Indian hedgehog release from TNF-activated renal epithelia drives local and remote organ fibrosis

Eoin D. O'Sullivan, Katie J. Mylonas, Cuiyan Xin, David P. Baird, Cyril Carvalho, Marie Helena Docherty, Ross Campbell, Kylie P. Matchett, Scott H. Waddell, Alexander D. Walker, Kevin M. Gallagher, Siyang Jia, Steve Leung, Alexander Laird, Julia Wilflingseder, Michaela Willi, Maximilian Reck, Sarah Finnie, Angela Pisco, Sabrina Gordon-KeylockAlexander Medvinsky, Luke Boulter, Neil C. Henderson, Kristina Kirschner, Tamir Chandra, Bryan R. Conway, Jeremy Hughes, Laura Denby, Joseph V. Bonventre, David A. Ferenbach*

*Corresponding author for this work

Research output: Contribution to journalArticlepeer-review

Abstract / Description of output

Progressive fibrosis is a feature of aging and chronic tissue injury in multiple organs, including the kidney and heart. Glioma-associated oncogene 1 expressing (Gli1+) cells are a major source of activated fibroblasts in multiple organs, but the links between injury, inflammation, and Gli1+ cell expansion and tissue fibrosis remain incompletely understood. We demonstrated that leukocyte-derived tumor necrosis factor (TNF) promoted Gli1+ cell proliferation and cardiorenal fibrosis through induction and release of Indian Hedgehog (IHH) from renal epithelial cells. Using single-cell-resolution transcriptomic analysis, we identified an "inflammatory" proximal tubular epithelial (iPT) population contributing to TNF- and nuclear factor κB (NF-κB)-induced IHH production in vivo. TNF-induced Ubiquitin D (Ubd) expression was observed in human proximal tubular cells in vitro and during murine and human renal disease and aging. Studies using pharmacological and conditional genetic ablation of TNF-induced IHH signaling revealed that IHH activated canonical Hedgehog signaling in Gli1+ cells, which led to their activation, proliferation, and fibrosis within the injured and aging kidney and heart. These changes were inhibited in mice by Ihh deletion in Pax8-expressing cells or by pharmacological blockade of TNF, NF-κB, or Gli1 signaling. Increased amounts of circulating IHH were associated with loss of renal function and higher rates of cardiovascular disease in patients with chronic kidney disease. Thus, IHH connects leukocyte activation to Gli1+ cell expansion and represents a potential target for therapies to inhibit inflammation-induced fibrosis.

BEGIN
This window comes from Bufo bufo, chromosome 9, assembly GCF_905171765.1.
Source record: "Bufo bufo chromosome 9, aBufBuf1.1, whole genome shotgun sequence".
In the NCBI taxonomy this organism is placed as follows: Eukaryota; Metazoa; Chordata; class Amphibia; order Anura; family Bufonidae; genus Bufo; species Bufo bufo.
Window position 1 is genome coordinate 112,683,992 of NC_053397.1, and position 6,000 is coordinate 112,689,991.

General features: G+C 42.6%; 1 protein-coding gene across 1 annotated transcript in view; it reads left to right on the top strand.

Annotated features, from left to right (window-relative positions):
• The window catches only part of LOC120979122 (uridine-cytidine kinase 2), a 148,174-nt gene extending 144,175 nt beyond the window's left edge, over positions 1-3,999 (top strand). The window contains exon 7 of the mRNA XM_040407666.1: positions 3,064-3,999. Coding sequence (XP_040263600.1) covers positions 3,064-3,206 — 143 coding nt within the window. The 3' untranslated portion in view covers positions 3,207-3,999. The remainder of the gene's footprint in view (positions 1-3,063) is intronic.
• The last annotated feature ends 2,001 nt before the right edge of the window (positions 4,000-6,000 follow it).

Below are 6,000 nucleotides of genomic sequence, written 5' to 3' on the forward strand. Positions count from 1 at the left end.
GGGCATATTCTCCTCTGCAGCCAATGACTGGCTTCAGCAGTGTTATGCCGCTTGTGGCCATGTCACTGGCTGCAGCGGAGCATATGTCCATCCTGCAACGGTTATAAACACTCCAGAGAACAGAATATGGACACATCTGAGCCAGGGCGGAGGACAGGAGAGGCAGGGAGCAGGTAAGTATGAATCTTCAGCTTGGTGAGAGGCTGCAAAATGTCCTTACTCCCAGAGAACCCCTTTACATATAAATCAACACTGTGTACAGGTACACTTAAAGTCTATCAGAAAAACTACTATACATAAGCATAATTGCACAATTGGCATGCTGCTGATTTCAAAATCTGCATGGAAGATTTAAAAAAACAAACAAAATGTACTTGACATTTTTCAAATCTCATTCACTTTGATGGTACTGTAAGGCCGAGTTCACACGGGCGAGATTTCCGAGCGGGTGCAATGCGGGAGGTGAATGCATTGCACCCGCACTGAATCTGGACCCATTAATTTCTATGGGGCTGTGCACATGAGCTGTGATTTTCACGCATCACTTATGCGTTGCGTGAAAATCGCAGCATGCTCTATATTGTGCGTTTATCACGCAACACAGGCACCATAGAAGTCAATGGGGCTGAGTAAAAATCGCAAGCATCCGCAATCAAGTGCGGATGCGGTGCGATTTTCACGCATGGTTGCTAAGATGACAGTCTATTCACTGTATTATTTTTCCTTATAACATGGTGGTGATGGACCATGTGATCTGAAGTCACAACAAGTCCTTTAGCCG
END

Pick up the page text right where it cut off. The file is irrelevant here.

Original languageEnglish
Article numbereabn0736
JournalScience Translational Medicine
Issue number698
Publication statusPublished - 31 May 2023


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